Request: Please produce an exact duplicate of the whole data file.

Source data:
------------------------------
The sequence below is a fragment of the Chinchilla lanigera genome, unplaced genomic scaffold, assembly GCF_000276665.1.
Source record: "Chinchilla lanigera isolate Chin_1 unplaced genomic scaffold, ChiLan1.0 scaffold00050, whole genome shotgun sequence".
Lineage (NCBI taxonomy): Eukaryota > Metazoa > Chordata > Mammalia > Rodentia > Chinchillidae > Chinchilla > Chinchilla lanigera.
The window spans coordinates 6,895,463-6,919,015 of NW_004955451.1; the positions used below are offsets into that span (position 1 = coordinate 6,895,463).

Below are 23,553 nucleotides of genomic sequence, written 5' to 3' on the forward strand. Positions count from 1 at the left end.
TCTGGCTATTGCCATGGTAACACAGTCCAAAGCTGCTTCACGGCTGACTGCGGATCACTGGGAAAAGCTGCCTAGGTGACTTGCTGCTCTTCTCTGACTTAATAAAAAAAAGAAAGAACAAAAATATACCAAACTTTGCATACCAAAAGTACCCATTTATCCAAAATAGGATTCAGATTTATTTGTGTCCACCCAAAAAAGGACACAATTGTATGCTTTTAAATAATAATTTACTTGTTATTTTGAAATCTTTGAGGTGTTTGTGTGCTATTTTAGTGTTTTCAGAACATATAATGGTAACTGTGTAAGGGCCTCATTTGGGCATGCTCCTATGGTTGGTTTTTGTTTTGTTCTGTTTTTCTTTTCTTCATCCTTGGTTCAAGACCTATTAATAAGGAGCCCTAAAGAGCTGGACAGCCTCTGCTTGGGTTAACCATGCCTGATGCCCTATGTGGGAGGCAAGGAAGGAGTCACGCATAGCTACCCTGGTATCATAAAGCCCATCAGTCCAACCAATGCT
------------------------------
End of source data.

The sequence below is a fragment of the Chinchilla lanigera genome, unplaced genomic scaffold, assembly GCF_000276665.1.
Source record: "Chinchilla lanigera isolate Chin_1 unplaced genomic scaffold, ChiLan1.0 scaffold00050, whole genome shotgun sequence".
Lineage (NCBI taxonomy): Eukaryota > Metazoa > Chordata > Mammalia > Rodentia > Chinchillidae > Chinchilla > Chinchilla lanigera.
The window spans coordinates 6,895,463-6,919,015 of NW_004955451.1; the positions used below are offsets into that span (position 1 = coordinate 6,895,463).

Below are 23,553 nucleotides of genomic sequence, written 5' to 3' on the forward strand. Positions count from 1 at the left end.
TCTGGCTATTGCCATGGTAACACAGTCCAAAGCTGCTTCACGGCTGACTGCGGATCACTGGGAAAAGCTGCCTAGGTGACTTGCTGCTCTTCTCTGACTTAATAAAAAAAAGAAAGAACAAAAATATACCAAACTTTGCATACCAAAAGTACCCATTTATCCAAAATAGGATTCAGATTTATTTGTGTCCACCCAAAAAAGGACACAATTGTATGCTTTTAAATAATAATTTACTTGTTATTTTGAAATCTTTGAGGTGTTTGTGTGCTATTTTAGTGTTTTCAGAACATATAATGGTAACTGTGTAAGGGCCTCATTTGGGCATGCTCCTATGGTTGGTTTTTGTTTTGTTCTGTTTTTCTTTTCTTCATCCTTGGTTCAAGACCTATTAATAAGGAGCCCTAAAGAGCTGGACAGCCTCTGCTTGGGTTAACCATGCCTGATGCCCTATGTGGGAGGCAAGGAAGGAGTCACGCATAGCTACCCTGGTATCATAAAGCCCATCAGTCCAACCAATGCT